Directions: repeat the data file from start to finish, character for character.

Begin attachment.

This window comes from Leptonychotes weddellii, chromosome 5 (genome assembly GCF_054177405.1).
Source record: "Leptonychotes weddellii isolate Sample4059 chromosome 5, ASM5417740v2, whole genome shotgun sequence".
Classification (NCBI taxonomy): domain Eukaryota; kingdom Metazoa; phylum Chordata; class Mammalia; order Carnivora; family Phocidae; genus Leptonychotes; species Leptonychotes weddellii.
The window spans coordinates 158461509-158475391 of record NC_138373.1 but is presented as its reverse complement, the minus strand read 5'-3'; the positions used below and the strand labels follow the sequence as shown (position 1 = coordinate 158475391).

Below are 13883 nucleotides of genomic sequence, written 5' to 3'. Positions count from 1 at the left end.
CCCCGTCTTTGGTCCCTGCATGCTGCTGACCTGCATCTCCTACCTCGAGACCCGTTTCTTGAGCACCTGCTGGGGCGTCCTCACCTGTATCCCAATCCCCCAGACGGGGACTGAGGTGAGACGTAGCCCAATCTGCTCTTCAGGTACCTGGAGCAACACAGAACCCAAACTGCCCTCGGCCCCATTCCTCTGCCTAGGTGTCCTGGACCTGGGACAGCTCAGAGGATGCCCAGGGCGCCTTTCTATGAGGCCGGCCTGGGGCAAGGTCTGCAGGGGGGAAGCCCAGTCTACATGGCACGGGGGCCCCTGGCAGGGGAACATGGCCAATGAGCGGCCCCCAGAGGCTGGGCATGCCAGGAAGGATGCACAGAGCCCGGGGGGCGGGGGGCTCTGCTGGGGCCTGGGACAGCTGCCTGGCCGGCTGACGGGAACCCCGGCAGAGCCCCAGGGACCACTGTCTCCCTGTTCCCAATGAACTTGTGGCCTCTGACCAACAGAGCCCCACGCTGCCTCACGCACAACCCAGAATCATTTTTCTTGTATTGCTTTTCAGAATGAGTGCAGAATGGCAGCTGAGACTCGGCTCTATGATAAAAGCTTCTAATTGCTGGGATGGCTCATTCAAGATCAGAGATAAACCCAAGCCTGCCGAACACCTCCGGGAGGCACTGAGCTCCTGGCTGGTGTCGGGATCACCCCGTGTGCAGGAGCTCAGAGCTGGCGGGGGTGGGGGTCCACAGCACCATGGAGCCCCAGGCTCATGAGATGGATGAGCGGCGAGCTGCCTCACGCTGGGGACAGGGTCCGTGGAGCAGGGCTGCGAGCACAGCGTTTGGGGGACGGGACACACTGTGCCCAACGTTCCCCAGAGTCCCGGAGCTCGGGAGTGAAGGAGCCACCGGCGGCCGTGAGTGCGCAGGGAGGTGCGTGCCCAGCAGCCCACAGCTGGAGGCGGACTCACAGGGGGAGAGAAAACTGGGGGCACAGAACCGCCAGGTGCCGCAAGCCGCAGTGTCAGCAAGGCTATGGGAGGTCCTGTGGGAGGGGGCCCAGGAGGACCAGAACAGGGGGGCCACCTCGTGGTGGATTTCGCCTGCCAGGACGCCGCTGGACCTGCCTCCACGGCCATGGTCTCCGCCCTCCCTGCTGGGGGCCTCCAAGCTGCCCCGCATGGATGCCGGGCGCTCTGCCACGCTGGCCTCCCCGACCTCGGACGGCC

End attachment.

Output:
This window comes from Leptonychotes weddellii, chromosome 5 (genome assembly GCF_054177405.1).
Source record: "Leptonychotes weddellii isolate Sample4059 chromosome 5, ASM5417740v2, whole genome shotgun sequence".
Classification (NCBI taxonomy): domain Eukaryota; kingdom Metazoa; phylum Chordata; class Mammalia; order Carnivora; family Phocidae; genus Leptonychotes; species Leptonychotes weddellii.
The window spans coordinates 158461509-158475391 of record NC_138373.1 but is presented as its reverse complement, the minus strand read 5'-3'; the positions used below and the strand labels follow the sequence as shown (position 1 = coordinate 158475391).

Below are 13883 nucleotides of genomic sequence, written 5' to 3'. Positions count from 1 at the left end.
CCCCGTCTTTGGTCCCTGCATGCTGCTGACCTGCATCTCCTACCTCGAGACCCGTTTCTTGAGCACCTGCTGGGGCGTCCTCACCTGTATCCCAATCCCCCAGACGGGGACTGAGGTGAGACGTAGCCCAATCTGCTCTTCAGGTACCTGGAGCAACACAGAACCCAAACTGCCCTCGGCCCCATTCCTCTGCCTAGGTGTCCTGGACCTGGGACAGCTCAGAGGATGCCCAGGGCGCCTTTCTATGAGGCCGGCCTGGGGCAAGGTCTGCAGGGGGGAAGCCCAGTCTACATGGCACGGGGGCCCCTGGCAGGGGAACATGGCCAATGAGCGGCCCCCAGAGGCTGGGCATGCCAGGAAGGATGCACAGAGCCCGGGGGGCGGGGGGCTCTGCTGGGGCCTGGGACAGCTGCCTGGCCGGCTGACGGGAACCCCGGCAGAGCCCCAGGGACCACTGTCTCCCTGTTCCCAATGAACTTGTGGCCTCTGACCAACAGAGCCCCACGCTGCCTCACGCACAACCCAGAATCATTTTTCTTGTATTGCTTTTCAGAATGAGTGCAGAATGGCAGCTGAGACTCGGCTCTATGATAAAAGCTTCTAATTGCTGGGATGGCTCATTCAAGATCAGAGATAAACCCAAGCCTGCCGAACACCTCCGGGAGGCACTGAGCTCCTGGCTGGTGTCGGGATCACCCCGTGTGCAGGAGCTCAGAGCTGGCGGGGGTGGGGGTCCACAGCACCATGGAGCCCCAGGCTCATGAGATGGATGAGCGGCGAGCTGCCTCACGCTGGGGACAGGGTCCGTGGAGCAGGGCTGCGAGCACAGCGTTTGGGGGACGGGACACACTGTGCCCAACGTTCCCCAGAGTCCCGGAGCTCGGGAGTGAAGGAGCCACCGGCGGCCGTGAGTGCGCAGGGAGGTGCGTGCCCAGCAGCCCACAGCTGGAGGCGGACTCACAGGGGGAGAGAAAACTGGGGGCACAGAACCGCCAGGTGCCGCAAGCCGCAGTGTCAGCAAGGCTATGGGAGGTCCTGTGGGAGGGGGCCCAGGAGGACCAGAACAGGGGGGCCACCTCGTGGTGGATTTCGCCTGCCAGGACGCCGCTGGACCTGCCTCCACGGCCATGGTCTCCGCCCTCCCTGCTGGGGGCCTCCAAGCTGCCCCGCATGGATGCCGGGCGCTCTGCCACGCTGGCCTCCCCGACCTCGGACGGCC